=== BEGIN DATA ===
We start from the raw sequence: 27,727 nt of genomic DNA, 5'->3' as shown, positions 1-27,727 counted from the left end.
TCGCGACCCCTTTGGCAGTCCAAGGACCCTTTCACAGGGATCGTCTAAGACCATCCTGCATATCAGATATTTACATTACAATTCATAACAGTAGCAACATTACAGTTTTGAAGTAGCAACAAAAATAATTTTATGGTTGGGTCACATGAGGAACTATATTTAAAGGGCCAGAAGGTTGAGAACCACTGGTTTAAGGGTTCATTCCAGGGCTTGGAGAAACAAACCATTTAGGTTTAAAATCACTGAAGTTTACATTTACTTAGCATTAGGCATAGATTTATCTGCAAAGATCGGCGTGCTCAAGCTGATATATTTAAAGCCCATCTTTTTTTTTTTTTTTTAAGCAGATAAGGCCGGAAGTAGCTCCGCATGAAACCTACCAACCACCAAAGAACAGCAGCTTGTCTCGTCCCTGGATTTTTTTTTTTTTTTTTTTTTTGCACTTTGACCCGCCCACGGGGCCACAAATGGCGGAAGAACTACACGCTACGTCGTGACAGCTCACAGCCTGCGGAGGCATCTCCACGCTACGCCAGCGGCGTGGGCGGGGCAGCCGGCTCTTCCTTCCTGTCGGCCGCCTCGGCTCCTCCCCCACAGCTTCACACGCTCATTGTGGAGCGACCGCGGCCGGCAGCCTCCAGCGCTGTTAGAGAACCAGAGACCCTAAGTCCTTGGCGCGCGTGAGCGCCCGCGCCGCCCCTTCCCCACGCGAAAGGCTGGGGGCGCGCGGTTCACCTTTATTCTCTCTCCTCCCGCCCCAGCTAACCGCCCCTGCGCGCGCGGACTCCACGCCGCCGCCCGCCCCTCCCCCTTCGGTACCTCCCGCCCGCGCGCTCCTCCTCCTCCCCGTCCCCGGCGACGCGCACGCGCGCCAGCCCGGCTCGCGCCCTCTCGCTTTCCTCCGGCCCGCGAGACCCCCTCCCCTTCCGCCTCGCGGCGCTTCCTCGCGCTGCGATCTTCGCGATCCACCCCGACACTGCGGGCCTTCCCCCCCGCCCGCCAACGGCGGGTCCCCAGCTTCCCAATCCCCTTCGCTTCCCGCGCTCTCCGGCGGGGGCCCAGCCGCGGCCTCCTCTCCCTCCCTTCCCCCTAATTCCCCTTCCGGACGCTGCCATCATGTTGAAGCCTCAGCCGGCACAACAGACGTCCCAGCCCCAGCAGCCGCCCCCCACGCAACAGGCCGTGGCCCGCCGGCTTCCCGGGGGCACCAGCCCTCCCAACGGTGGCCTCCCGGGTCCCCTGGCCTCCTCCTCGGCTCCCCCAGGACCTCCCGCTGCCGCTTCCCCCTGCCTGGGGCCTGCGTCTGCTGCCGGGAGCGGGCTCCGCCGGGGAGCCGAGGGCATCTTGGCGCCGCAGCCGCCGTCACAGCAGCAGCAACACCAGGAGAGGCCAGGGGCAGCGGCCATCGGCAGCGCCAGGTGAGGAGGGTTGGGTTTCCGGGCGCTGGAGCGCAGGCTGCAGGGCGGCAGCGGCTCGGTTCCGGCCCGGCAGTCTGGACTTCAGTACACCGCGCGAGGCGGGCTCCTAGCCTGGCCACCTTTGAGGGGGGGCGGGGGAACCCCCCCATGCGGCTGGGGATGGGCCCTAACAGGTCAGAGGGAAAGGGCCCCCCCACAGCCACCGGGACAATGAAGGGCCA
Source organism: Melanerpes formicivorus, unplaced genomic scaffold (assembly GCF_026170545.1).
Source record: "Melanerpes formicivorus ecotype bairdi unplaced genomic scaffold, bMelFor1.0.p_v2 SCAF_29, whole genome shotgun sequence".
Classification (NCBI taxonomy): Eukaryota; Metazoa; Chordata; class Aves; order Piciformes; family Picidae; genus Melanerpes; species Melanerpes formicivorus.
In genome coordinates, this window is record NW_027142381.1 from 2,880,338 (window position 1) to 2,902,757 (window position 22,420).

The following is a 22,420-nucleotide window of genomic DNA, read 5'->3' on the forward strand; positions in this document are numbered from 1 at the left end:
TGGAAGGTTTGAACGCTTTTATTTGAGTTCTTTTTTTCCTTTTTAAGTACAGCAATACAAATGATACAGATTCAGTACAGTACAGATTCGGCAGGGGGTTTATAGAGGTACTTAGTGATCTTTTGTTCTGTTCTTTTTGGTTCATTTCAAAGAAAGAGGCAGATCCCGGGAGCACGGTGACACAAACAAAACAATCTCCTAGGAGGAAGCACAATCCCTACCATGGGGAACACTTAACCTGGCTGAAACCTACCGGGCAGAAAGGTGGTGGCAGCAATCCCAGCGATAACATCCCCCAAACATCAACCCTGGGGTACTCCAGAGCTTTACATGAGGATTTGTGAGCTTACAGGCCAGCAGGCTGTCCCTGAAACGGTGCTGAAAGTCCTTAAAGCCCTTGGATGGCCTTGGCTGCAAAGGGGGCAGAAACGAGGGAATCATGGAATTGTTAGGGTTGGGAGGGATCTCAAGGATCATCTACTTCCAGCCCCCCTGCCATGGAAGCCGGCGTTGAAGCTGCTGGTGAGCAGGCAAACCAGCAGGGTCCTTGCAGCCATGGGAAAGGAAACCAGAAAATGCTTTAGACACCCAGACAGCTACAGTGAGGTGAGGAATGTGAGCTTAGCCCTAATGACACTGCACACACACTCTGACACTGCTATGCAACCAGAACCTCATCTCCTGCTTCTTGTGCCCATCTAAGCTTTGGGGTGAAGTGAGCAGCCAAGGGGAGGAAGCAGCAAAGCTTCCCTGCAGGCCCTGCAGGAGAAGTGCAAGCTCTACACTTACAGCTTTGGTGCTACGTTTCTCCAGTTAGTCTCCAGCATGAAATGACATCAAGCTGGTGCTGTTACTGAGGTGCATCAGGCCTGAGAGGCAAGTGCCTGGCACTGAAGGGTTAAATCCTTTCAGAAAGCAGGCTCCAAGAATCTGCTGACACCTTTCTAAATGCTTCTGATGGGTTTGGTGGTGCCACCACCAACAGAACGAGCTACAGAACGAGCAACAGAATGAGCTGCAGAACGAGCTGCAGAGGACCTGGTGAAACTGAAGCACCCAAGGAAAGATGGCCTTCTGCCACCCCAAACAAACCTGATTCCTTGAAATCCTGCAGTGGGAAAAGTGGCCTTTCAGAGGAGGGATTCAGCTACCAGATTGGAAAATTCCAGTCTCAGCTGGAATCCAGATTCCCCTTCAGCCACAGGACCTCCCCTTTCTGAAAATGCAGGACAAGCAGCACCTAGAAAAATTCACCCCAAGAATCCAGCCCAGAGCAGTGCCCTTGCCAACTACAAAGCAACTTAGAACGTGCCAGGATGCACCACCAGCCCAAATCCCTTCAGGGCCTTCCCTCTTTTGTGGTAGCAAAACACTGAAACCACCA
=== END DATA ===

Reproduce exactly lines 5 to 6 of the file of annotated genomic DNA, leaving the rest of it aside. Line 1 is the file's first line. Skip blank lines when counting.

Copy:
Classification (NCBI taxonomy): Eukaryota; Metazoa; Chordata; class Aves; order Piciformes; family Picidae; genus Melanerpes; species Melanerpes formicivorus.
In genome coordinates, this window is record NW_027142381.1 from 2,880,338 (window position 1) to 2,902,757 (window position 22,420).